Final presentation: plastic in paradisum

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plastic in paradisum is a digital, interactive archive of plastic objects I found washed up on the beach at Dead Horse Bay. It’s a creative interrogation of the social processes that confer value on the objects that surround us.

You can visit the full collection & project website here.

To be honest, I was surprised by how much information about each object was available online. I was able to track down full histories of most objects, including information about the manufacturing company, the material, original newspaper advertisements, and other details I did not expect to find.

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Winthrop pHisoHex bottle
Date: 1930-1950
Manufactured: New York, NY
Material: Low density polyethylene plastic
Description:

Winthrop-Stearns Inc. was a pharmaceutical company that underwent several mergers. A 1922 merger resulted in Sterling Drug, an American global pharmaceutical company that was later divided and sold to other pharma companies.

This particular bottle contained pHisoHex (pHisoderm with hexachlorophene), a preoperative cleansing agent for eye surgery. Initially used exclusively by surgeons, the product was later re-marketed to the public as a skin cleanser in the 1950s.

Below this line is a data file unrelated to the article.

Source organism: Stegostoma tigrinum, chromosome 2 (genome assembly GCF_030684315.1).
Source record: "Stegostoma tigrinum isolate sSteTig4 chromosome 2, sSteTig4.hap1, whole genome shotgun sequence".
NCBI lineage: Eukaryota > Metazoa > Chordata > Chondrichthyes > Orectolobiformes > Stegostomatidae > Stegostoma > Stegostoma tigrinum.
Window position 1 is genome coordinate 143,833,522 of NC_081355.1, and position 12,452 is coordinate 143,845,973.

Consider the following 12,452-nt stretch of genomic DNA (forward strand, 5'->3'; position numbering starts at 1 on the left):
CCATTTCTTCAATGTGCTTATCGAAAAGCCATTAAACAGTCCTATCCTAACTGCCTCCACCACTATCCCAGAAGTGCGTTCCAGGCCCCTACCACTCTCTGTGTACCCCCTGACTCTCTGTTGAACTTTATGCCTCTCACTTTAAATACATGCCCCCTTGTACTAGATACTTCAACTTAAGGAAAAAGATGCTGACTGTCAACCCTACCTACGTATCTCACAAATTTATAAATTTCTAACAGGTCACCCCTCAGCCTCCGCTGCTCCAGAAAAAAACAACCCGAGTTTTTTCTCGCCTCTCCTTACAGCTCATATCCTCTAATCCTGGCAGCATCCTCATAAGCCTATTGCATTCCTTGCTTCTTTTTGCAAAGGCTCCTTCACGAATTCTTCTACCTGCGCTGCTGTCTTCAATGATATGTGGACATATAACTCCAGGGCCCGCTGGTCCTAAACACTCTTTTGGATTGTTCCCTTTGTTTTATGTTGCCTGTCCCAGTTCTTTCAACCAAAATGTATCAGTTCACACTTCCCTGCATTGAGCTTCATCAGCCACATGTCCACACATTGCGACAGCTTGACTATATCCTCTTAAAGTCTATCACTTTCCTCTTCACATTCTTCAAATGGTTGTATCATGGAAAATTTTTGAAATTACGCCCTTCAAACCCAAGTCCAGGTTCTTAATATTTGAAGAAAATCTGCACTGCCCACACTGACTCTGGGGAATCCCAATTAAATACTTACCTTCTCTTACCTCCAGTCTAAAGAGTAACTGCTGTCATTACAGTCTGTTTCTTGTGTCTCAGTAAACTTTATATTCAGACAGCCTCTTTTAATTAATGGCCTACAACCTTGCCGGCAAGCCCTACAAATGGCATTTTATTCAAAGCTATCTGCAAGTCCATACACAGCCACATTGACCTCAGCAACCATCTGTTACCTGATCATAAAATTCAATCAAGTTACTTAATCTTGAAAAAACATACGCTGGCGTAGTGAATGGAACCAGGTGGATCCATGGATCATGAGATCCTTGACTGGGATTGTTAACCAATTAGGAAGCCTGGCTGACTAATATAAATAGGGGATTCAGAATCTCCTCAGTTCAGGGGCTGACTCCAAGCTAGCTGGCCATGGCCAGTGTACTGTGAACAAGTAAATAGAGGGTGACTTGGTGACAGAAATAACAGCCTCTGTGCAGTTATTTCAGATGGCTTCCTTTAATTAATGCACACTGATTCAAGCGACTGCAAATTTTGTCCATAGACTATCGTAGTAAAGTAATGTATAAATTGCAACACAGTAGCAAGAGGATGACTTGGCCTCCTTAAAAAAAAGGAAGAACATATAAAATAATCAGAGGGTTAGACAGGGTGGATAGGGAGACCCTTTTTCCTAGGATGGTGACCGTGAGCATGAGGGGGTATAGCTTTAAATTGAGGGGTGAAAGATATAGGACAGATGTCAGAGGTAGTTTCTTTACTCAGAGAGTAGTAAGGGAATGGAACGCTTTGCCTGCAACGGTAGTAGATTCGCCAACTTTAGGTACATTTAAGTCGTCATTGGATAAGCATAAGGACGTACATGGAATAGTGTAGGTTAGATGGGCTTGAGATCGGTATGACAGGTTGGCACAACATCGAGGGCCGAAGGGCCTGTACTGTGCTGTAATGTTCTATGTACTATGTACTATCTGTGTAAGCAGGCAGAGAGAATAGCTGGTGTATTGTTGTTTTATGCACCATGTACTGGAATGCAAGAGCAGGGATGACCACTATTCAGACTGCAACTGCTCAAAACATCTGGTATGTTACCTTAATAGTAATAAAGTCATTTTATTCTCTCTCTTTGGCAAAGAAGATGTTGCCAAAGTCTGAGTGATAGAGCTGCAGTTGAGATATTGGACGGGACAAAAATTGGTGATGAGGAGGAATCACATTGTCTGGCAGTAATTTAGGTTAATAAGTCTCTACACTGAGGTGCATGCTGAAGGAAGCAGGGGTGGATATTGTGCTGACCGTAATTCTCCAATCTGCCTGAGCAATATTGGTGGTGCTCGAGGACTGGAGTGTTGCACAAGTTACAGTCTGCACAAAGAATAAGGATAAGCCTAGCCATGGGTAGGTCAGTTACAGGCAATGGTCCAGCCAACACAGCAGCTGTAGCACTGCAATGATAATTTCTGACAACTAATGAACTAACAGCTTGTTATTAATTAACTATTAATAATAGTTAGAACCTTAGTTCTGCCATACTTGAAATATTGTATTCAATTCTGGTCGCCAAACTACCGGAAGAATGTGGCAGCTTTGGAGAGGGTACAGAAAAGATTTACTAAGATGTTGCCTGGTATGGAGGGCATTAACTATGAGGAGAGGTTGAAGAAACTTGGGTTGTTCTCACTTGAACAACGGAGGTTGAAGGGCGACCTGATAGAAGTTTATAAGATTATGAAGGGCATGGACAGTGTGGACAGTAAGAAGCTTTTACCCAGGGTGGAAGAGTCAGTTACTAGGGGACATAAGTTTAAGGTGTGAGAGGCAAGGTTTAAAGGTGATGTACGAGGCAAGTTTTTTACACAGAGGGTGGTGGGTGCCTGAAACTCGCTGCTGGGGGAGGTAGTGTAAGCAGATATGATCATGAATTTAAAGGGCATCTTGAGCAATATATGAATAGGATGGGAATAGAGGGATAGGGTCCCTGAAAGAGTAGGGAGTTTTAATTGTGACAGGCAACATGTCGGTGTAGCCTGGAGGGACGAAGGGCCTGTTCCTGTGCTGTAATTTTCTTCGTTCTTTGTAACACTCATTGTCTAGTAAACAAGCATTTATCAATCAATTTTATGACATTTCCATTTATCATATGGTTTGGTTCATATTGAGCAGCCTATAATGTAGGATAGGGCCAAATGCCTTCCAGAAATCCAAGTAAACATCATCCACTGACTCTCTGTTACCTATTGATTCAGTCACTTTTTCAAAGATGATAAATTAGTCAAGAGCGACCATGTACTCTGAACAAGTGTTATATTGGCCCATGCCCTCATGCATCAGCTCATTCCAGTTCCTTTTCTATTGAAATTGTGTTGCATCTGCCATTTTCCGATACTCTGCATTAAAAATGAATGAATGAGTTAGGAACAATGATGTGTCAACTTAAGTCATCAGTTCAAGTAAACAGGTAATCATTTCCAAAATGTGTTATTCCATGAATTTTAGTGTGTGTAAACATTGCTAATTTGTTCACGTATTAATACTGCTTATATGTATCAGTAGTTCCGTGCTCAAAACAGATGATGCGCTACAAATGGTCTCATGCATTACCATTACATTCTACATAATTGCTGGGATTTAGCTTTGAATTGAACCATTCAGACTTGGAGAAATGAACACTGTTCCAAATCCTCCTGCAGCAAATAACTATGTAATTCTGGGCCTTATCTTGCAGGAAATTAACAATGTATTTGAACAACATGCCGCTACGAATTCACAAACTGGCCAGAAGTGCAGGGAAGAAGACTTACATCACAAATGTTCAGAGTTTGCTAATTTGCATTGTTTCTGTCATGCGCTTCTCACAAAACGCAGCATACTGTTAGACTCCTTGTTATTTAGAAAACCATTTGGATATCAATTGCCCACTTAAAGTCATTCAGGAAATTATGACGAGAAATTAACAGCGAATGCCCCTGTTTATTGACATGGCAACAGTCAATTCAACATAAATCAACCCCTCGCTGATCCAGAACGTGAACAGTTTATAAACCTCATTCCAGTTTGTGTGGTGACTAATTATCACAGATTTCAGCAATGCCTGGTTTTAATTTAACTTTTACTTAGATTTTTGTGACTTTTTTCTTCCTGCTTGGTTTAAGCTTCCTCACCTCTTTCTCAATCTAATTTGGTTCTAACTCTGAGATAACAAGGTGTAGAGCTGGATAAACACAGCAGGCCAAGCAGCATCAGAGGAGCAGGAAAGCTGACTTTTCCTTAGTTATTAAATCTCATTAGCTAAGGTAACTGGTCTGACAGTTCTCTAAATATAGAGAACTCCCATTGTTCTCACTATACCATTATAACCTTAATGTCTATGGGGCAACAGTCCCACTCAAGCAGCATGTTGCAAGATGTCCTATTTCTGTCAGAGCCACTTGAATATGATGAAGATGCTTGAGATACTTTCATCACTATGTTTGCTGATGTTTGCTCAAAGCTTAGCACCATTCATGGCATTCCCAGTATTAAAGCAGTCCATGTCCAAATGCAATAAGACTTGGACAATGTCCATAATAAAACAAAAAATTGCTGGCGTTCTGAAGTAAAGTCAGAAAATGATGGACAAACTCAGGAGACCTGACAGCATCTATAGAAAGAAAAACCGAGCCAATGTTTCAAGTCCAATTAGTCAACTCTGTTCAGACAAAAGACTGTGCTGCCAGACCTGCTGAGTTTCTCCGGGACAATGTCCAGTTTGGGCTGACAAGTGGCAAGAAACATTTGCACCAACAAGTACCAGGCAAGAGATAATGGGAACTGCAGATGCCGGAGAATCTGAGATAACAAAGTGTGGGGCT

Polyethylene was first manufactured on a commercial scale during the Second World War by the British company Imperial Chemical Industries (ICI) and eventually American companies began to manufacture polyethylene in the U.S. After the war ended, polyethylene was used to create squeezable bottles for antiperspirant. The flexible squeeze bottle emerged in the 1950s as a high density form of polyethylene.

Here is the final presentation I shared with the class:

The feedback I received from the class was extremely helpful. Most notably, our instructor Stefani pointed out that this project invokes feelings of nostalgia, but perhaps not the disgust that we associate with trash. In short, by decontextualizing the objects we tend to forgot that all this stuff was trash when I found it. Another student suggested adding more objects that are identifiably “trash” – a take-away container, a bottle, a plastic bag, etc. I plan to make adjustments to the project as I prepare the project for ITP’s Spring 2016 show.